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Exponential growth of watchers when ZK client disconnects/reconnects #10

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jonpither opened this Issue Jan 9, 2014 · 2 comments

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@jonpither

jonpither commented Jan 9, 2014

Hi,

If for whatever reason the ZK client drops a connnection and reconnects before the SESSION_EXPIRY is raised, the number of watchers managed by the client will double each time.

During some network issues we had a few processes grind down to a halt because of this.

This is because Avout raises a watcher to manage the internal state of atoms and refs. I.e. see invalidateCache in avout.refs.

What should happen here is that each time the watcher is triggered, it should filter out events like {:event-type :None, :keeper-state :Disconnected}, perhaps by only ever being interested in event-type NodeDataChanged.

When these events get raised Avout currently registers brand new watchers even though the original watcher will still carry on firing. In ZK watchers are "fire-once" but not in the case of some events like the disconnect/connect.

This is the same for addWatch in refs and atoms.

holguinj added a commit to holguinj/avout that referenced this issue Jun 10, 2014

Corrects implementation of removeWatch (issue #11)
As @jafingerhut pointed out, there are two apparently incorrect uses
of swap!, one in atoms.clj and one in refs.clj. In both cases, the
error is in the removeWatch implementation. This resolves #11, and
possibly issues #3 and #10.

holguinj added a commit to holguinj/avout that referenced this issue Jun 11, 2014

Corrects implementation of removeWatch (issue #11)
As @jafingerhut pointed out, there are two apparently incorrect uses
of swap!, one in atoms.clj and one in refs.clj. In both cases, the
error is in the removeWatch implementation. This resolves #11, and
possibly issues #3 and #10.

holguinj added a commit to holguinj/avout that referenced this issue Jun 11, 2014

Corrects implementation of removeWatch (issue #11)
As @jafingerhut pointed out, there are two apparently incorrect uses
of swap!, one in atoms.clj and one in refs.clj. In both cases, the
error is in the removeWatch implementation (shown to be broken by the
new tests in my previous commit). This commit fixes resolves #11 and
resolves #3. I can't tell for sure yet, but I suspect that it might
help with #10.
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holguinj Jun 30, 2014

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Hi @jonpither,

I know it's been a while and I'm not sure if this is something you're still running into, but I've got some time and I'd like to see if I can fix this issue.

I think I've got the cause nailed down, but I could use some help reproducing the issue so I can be sure. Can you point me in the right direction?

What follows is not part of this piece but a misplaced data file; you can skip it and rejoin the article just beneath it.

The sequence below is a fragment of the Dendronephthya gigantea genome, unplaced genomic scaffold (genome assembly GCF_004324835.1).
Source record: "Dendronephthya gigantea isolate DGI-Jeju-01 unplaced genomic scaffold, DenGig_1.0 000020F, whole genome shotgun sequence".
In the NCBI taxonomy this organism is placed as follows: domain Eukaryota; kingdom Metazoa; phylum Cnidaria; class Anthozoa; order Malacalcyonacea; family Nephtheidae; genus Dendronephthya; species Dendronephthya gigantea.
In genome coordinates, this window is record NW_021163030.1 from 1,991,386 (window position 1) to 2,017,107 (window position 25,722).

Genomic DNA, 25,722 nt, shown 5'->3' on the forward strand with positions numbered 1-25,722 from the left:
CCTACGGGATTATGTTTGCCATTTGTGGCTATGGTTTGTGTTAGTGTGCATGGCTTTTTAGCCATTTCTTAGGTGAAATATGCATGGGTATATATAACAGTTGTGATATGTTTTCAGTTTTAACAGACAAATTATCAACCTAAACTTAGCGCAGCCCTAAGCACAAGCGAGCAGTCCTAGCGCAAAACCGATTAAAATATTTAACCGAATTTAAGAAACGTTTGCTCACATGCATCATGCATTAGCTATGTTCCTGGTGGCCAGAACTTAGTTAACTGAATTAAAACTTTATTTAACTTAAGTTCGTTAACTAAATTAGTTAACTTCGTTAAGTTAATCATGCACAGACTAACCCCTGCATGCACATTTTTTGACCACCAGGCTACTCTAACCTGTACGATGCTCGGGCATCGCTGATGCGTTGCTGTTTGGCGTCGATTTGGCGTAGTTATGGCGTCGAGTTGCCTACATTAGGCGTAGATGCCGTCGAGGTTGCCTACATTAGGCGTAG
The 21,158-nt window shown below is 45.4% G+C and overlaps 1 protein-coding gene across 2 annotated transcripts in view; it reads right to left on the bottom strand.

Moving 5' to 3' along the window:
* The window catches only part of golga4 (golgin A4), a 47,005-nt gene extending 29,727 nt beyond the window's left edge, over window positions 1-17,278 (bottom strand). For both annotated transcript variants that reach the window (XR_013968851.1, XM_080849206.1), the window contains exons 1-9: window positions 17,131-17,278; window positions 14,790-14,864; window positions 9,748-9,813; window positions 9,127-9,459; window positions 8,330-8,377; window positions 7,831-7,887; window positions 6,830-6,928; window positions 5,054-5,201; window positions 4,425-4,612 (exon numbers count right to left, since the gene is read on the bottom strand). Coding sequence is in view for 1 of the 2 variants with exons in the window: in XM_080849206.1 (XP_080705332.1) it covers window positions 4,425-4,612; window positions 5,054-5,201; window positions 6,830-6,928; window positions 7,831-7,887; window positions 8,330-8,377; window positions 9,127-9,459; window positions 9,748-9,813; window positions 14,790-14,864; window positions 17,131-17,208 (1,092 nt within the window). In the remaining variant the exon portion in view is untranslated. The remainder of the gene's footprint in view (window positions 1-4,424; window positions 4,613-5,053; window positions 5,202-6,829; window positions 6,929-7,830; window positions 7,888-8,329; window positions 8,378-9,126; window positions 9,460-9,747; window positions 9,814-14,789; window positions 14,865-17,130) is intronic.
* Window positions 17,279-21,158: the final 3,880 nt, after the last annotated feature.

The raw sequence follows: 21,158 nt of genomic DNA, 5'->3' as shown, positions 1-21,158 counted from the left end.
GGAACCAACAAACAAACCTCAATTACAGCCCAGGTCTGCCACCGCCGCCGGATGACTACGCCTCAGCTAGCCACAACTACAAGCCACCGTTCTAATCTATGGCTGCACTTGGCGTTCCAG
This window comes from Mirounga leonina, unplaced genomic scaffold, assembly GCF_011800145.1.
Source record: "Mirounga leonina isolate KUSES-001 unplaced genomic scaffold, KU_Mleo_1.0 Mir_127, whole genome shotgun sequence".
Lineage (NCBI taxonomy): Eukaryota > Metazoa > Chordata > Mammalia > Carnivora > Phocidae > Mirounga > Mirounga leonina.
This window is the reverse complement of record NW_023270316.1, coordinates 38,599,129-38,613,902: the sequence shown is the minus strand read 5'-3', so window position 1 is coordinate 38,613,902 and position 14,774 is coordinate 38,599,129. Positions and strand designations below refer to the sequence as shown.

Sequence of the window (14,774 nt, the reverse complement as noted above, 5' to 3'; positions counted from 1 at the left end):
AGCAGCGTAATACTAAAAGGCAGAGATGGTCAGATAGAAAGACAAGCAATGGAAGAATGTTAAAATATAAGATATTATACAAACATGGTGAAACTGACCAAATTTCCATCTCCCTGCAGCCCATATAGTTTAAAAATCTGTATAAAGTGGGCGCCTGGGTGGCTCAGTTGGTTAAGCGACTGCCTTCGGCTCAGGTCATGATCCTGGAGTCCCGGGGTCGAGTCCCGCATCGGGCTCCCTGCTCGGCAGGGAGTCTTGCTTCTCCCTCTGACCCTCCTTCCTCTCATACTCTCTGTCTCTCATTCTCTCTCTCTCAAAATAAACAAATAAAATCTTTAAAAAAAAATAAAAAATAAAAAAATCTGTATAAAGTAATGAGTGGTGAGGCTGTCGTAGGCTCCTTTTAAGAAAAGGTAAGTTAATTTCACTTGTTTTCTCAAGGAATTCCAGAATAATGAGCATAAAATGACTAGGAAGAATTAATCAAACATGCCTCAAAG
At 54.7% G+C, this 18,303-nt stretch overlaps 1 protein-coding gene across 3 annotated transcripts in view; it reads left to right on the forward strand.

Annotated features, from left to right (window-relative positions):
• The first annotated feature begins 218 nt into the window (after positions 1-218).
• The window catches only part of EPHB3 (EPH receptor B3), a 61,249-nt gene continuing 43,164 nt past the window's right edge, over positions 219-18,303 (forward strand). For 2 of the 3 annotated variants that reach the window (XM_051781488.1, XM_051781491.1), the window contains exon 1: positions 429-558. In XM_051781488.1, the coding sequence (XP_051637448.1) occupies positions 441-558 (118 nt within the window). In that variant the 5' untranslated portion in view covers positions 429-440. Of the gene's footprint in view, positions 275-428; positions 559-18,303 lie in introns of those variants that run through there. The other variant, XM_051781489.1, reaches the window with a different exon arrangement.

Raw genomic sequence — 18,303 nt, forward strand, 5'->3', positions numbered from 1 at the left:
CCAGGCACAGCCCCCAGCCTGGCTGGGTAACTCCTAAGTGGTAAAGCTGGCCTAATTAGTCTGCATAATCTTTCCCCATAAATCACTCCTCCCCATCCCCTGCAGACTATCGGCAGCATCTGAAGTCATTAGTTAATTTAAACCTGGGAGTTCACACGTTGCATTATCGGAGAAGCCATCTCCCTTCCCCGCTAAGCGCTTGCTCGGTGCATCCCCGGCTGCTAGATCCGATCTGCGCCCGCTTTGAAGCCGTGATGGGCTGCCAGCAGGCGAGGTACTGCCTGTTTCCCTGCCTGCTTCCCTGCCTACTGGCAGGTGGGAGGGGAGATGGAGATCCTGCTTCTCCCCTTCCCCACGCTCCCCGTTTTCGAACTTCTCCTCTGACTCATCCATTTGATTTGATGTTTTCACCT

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holguinj commented Jun 30, 2014

Hi @jonpither,

I know it's been a while and I'm not sure if this is something you're still running into, but I've got some time and I'd like to see if I can fix this issue.

I think I've got the cause nailed down, but I could use some help reproducing the issue so I can be sure. Can you point me in the right direction?

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jonpither Jul 3, 2014

Hi @holguinj

It's a tough one to reproduce. You want to cause a session disconnect but NOT a session timeout. I can't recall how I programmatically nailed it down, but you can set a long-time out and effect some disconnects. I've since moved project so I don't have the sort of test infrastructural code available.

Once you've got the disconnects happening you can then query the amount of watchers registered before/after. What should happen is that the watcher gets fired on a disconnect (and removes itself as per usual), then re-registers.

What currently happens is that the watcher fires, doesn't remove itself, and re-registers itself. Hence an exponential growth.

Good luck.

jonpither commented Jul 3, 2014

Hi @holguinj

It's a tough one to reproduce. You want to cause a session disconnect but NOT a session timeout. I can't recall how I programmatically nailed it down, but you can set a long-time out and effect some disconnects. I've since moved project so I don't have the sort of test infrastructural code available.

Once you've got the disconnects happening you can then query the amount of watchers registered before/after. What should happen is that the watcher gets fired on a disconnect (and removes itself as per usual), then re-registers.

What currently happens is that the watcher fires, doesn't remove itself, and re-registers itself. Hence an exponential growth.

Good luck.

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